A lesson in defeating a terrorist
Destruction of Abu Nidal network in '80s offers a precedent for delegitimizing leaders.
It's been done successfully before - at least once, according to former intelligence officers. A terror group that had launched attacks in some 20 countries and killed nearly 1,000 people was destroyed.
By the late 1980s, CIA operatives had identified the top echelon of the Abu Nidal Organization. The spies had also discovered the terrorists' banking patterns. So they devised a novel, if nefarious, scheme.
Along with some cooperative foreign counterparts, the agents began moving money - electronically - from some of the top members' accounts into others, which made it look as though members were skimming from their leader.
The result: Abu Nidal himself had some 150 to 200 of his 500-member group killed. That created such chaos that the group eventually destroyed itself.
As the US formulates a comprehensive strategy to ending Al Qaeda's reign of terror, lessons learned from past experiences with terror groups can be helpful.
The Abu Nidal case shows how the breakthroughs against terrorism sometimes hinge on methods much more subtle than the CIA's dramatic recent assassination of Al Qaeda operatives in Yemen using a drone-fired missile.
To be sure, clandestine activities can create problems. And the Al Qaeda network is an organization very different from Abu Nidal's - it is a loosely affiliated network of several terror groups spread worldwide with a shared goal of attacking US interests.
Yet both government intelligence sources and outside experts say the US stands to benefit from employing the most creative strategies possible. Such steps include military might - like the help of US Special Forces in the Yemen operation. But they also include a variety of other activities aimed at tearing the group apart from within and dissuading new recruits from joining.
"America cannot defeat Al Qaeda with a pure military and intelligence effort," says Rohan Gunaratna, an expert on terror at St. Andrews University in Scotland. "You must do other things to cut off support for Al Qaeda - develop a project to counter the Al Qaeda ideology."
A key goal is to eliminate or delegitimize the leadership of Al Qaeda. "As long as the leadership is alive, they can give strategic and tactical direction to the organization," Dr. Gunaratna says.
The US has made gains. "We've disrupted their communications, sanctuary, fundraising, and ability to fund their attacks," says FBI head Robert Mueller. "But disrupt doesn't mean eliminate.... They have the ability to attack us."
Bruce Hoffman, a specialist on terrorism at the RAND Corp., agrees that a more comprehensive approach is needed. "We shouldn't be so blinded by retaliation that we don't pursue other creative possibilities - look at options that get at the moral and cohesive disintegration of the group, provide people with an alternative to violence."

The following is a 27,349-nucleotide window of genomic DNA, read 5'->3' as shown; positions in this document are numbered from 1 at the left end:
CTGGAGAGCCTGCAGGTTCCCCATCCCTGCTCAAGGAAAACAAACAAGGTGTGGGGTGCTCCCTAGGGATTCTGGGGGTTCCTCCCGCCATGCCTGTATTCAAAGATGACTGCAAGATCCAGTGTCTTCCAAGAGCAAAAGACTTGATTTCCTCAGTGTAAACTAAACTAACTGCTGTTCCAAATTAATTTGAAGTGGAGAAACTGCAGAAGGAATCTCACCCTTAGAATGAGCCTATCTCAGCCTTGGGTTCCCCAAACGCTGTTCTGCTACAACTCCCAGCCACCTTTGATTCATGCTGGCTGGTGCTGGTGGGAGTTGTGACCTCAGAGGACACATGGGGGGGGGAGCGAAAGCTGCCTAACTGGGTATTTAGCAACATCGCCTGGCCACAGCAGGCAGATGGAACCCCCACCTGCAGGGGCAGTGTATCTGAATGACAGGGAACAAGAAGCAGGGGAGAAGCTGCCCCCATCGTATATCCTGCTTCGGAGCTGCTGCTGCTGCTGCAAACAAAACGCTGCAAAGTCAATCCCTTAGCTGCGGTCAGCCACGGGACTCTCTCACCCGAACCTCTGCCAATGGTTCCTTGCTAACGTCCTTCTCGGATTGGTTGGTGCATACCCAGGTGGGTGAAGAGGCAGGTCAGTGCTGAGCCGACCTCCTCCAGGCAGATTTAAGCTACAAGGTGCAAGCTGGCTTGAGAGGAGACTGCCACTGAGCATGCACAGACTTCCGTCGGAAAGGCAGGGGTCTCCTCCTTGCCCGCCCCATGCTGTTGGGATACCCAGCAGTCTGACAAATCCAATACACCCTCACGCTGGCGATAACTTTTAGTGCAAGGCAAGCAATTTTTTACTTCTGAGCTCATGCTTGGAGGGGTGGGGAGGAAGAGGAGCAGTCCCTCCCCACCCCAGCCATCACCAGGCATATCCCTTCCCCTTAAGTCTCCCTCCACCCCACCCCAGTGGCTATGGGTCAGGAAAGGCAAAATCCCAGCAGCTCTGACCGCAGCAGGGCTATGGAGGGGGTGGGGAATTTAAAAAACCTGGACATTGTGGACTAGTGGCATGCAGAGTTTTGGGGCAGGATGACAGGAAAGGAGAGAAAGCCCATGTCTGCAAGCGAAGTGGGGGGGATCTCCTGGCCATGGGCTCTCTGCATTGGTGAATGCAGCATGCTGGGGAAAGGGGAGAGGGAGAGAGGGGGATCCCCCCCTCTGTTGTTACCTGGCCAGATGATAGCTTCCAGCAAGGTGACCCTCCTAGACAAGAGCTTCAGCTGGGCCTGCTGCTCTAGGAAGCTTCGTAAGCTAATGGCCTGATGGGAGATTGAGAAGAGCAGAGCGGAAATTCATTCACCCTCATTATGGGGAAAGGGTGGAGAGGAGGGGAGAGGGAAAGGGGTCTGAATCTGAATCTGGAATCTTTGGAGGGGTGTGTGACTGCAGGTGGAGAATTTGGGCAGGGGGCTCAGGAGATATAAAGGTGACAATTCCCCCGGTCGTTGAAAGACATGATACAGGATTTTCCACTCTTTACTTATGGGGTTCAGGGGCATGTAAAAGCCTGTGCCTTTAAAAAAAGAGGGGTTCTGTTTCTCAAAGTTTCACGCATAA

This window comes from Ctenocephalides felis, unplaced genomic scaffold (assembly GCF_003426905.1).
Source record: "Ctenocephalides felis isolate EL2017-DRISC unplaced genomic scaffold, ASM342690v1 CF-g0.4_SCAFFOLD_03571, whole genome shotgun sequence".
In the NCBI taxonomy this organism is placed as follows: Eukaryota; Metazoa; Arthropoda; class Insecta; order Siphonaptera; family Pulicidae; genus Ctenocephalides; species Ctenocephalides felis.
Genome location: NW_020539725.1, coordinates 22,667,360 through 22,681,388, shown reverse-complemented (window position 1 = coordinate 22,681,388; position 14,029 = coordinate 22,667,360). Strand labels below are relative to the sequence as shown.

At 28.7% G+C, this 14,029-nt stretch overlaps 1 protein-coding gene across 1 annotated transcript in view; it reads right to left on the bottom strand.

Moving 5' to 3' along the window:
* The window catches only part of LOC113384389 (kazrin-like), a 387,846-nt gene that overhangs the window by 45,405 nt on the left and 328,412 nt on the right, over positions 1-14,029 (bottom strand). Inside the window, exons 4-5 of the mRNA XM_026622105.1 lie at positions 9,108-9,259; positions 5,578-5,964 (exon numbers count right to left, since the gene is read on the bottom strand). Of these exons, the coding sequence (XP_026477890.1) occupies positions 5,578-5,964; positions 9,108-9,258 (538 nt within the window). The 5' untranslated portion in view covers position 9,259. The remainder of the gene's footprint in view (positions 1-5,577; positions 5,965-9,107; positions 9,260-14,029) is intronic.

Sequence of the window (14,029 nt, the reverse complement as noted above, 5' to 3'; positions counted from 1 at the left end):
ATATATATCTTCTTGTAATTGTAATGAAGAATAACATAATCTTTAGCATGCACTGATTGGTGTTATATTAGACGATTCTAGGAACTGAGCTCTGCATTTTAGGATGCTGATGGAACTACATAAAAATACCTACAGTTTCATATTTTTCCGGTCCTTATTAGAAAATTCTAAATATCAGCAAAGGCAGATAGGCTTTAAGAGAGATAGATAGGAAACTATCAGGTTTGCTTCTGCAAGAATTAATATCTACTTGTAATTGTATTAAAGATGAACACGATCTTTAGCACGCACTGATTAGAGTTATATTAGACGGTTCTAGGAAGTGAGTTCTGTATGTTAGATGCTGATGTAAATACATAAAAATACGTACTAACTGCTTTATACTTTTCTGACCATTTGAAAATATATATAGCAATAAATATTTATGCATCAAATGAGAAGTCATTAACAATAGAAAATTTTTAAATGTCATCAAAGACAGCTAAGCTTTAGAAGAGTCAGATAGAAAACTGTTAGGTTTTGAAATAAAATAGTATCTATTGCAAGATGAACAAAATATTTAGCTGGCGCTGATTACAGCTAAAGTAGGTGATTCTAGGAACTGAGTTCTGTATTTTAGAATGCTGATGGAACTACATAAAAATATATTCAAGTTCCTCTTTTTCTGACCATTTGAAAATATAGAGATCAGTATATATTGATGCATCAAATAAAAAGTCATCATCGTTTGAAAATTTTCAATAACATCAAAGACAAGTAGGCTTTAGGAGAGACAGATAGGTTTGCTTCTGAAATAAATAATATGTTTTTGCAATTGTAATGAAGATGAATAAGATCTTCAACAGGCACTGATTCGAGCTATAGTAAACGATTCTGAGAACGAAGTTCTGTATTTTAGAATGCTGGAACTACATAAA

Mr. Hoffman recently presented a paper on countering Al Qaeda to the Congressional Joint Inquiry looking into intelligence lapses. It included lessons learned from a survey the RAND Corp. conducted in five countries with experience in fighting terrorism. Among the key points:
• Mid-level leaders are often more important to a group's survival than the top leaders. Israel, for example, has often targeted the leaders of Hamas, the Palestinian resistance group, and Hizbullah, the Iran- and Syrian-backed anti-Israeli group in Lebanon. Israel has either killed or deported the top leaders of both groups. But the attacks against Israel have continued, because mid-level leaders have stepped into the gap.
• It's necessary to not only arrest or kill top leaders, but also to delegitimize them. Hoffman points to Peru's arrest of Sendero Luminoso leader Abimael Guzman and Turkey's arrest of Abdullah Ocalan, leader of the Kurdish militant group, PKK. In both cases, governments turned these charismatic leaders into abject failures, "pathetic leaders" in the eyes of their followers.
• It's vital to disrupt support networks. Hoffman says attention is often focused on the front organizations and individuals who contribute money to terror groups. It is often more important to focus on the middlemen - those who purchase diamonds from terrorists on the black market or sell them weapons. Colombia, for example, has focused intelligence and investigative resources on the financiers and arms-trafficking middlemen that supply the FARC. The Marxist group is still in business, but the move is beginning to have an impact on its capabilities.
IN addition to such steps, though, Hoffman and other experts say the US must counter bin Laden's ability to tap religious fervor and grievance as an ideological force. They point to bin Laden's effective use of televised and taped messages and the Internet to appeal to a broad Muslim audience. Bin Laden, these experts say, has effectively cast himself as a David to the US Goliath - one man able to stand up to the lone superpower, which they say represses Muslims.
To counter that, some experts call for a more robust effort on the part of the US to educate and explain its position abroad. The US State Department has begun a sort of hearts and minds campaign to explain its stance toward Islam in some countries, such as Indonesia. But critics want to see something with more teeth, such as the former United States Information Agency programs.
During the cold war, the USIA maintained informational centers in countries such as Pakistan. A combination of the cold war's end and violent attacks on these centers led the US to close them.
"We have to look at US foreign policy on a variety of levels," says Madeleine Albright, former secretary of State. "We need to figure out what are the circumstances that cause unhappy people to strap bombs to themselves."